NAB laws need to be changed | Pakistan Today

NAB laws need to be changed

  • And NAB made non-partisan

After about 100 days in NAB custody, a chastened PTI leader Aleem Khan underlined the injustice being committed to those arrested under NAB’s black laws. He severely criticized the authority given to the Bureau to arrest anyone without credible investigation and decide later what cases are to be filed against him. Aleem Khan also said he would call upon his government to change the law.

The same day PPP leader Asif Ali Zardari appeared before the IHC and was told that NAB had so far filed five interim references against him in an accountability court in the fake accounts case besides issuing call-up notices to him, his sister Faryal Talpur and close aides in 36 inquiries. By preparing so many cases, NAB can keep the accused in custody under present laws for years without proving even a single case, unless courts intervene. Under NAB laws an accused can be called for interrogation in one case and arrested in an altogether different case. This has forced the accused to seek pre-arrest bail when called by the accountability body for interrogation.

Musharraf’s military regime created the Draconian NAB law as an instrument for political engineering. The aim was not to end corruption but to use the law to change the loyalties of his opponents and punish those who dared to challenge him. Allowing the Bureau an indefinite time period for investigation by filing several cases against an accused under arrest is in violation of natural justice. The NAB chairman has also been given the arbitrary powers to get an accused arrested at any stage of the inquiry or investigation, and detained in the custody of NAB for three months.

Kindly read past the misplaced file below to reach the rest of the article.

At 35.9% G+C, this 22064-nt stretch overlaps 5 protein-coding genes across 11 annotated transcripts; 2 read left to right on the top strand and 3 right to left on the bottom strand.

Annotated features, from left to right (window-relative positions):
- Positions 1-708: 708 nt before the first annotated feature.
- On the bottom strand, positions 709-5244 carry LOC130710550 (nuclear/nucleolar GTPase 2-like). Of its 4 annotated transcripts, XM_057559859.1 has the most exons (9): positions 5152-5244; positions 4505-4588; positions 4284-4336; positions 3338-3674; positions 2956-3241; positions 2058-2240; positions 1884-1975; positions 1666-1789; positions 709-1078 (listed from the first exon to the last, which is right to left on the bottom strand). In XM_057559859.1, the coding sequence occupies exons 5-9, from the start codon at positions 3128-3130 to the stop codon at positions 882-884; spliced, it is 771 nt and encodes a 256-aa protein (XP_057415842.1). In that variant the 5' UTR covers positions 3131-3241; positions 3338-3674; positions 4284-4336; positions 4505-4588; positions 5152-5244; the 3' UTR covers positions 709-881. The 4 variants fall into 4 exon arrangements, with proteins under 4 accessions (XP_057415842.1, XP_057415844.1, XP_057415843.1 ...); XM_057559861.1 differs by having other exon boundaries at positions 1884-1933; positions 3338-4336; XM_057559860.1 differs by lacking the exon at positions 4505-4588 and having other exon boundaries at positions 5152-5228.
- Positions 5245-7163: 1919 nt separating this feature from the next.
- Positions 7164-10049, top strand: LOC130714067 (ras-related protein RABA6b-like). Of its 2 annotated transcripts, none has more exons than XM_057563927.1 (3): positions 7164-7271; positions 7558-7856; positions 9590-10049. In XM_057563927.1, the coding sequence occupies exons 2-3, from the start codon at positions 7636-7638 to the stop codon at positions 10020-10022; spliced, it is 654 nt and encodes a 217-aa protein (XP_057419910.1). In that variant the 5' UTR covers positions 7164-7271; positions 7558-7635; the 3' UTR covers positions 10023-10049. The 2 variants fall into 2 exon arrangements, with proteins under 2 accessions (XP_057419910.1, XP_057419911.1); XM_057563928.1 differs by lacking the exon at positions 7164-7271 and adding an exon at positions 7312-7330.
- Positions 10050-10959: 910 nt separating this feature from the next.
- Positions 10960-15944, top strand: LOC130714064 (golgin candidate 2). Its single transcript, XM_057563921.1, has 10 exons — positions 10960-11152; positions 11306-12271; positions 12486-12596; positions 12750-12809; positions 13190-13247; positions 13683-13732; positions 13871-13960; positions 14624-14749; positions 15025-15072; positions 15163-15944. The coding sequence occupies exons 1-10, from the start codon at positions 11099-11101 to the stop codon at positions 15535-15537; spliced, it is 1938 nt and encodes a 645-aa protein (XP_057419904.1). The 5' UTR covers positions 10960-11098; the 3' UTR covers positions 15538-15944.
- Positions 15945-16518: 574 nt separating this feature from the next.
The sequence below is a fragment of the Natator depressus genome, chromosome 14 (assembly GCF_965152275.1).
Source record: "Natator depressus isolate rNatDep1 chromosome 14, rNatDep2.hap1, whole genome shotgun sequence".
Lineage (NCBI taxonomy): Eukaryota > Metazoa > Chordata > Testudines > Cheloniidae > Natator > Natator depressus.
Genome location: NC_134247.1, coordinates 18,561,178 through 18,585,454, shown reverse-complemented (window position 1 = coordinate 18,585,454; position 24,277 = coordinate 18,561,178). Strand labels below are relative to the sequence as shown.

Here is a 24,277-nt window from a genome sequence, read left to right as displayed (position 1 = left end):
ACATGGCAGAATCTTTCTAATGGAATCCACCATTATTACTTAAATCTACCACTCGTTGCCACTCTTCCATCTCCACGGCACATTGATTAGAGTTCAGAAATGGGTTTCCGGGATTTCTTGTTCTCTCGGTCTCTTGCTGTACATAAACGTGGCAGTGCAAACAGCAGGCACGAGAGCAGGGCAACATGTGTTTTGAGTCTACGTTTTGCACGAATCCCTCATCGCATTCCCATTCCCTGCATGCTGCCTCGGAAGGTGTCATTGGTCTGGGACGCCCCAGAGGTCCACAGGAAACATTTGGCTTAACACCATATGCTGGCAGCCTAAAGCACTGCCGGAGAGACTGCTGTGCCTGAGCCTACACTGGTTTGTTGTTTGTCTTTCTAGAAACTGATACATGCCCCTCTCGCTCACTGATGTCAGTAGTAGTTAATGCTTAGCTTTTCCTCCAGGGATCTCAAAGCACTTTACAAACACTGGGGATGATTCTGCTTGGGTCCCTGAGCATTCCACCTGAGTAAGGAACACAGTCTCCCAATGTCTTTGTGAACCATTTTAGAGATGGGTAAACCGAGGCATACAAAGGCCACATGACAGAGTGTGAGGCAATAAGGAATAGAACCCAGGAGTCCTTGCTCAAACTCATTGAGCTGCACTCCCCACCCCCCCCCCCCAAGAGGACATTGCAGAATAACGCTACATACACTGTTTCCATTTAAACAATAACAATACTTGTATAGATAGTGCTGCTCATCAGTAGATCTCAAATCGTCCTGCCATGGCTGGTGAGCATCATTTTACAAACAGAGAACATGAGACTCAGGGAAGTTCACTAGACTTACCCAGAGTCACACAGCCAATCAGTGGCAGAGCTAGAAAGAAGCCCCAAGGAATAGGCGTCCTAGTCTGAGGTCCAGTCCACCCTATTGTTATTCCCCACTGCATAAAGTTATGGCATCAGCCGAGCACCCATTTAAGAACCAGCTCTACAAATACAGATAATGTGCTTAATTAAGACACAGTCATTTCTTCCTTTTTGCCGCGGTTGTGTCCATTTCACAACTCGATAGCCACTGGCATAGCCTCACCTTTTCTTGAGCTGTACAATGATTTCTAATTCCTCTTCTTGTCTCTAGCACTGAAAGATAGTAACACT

The top leadership of the PML-N and the PPP is the main target of NAB. Driven to desperation, both parties are now preparing to take to the streets. The revival of a no-holds-barred confrontation can lead to chaos, wreck the economy and pose threat to the very system. Time for the PTI government to allay the tensions, by entering into meaningful talks with the opposition to jointly make an accountability law which is both effective and in consonance with the natural justice.



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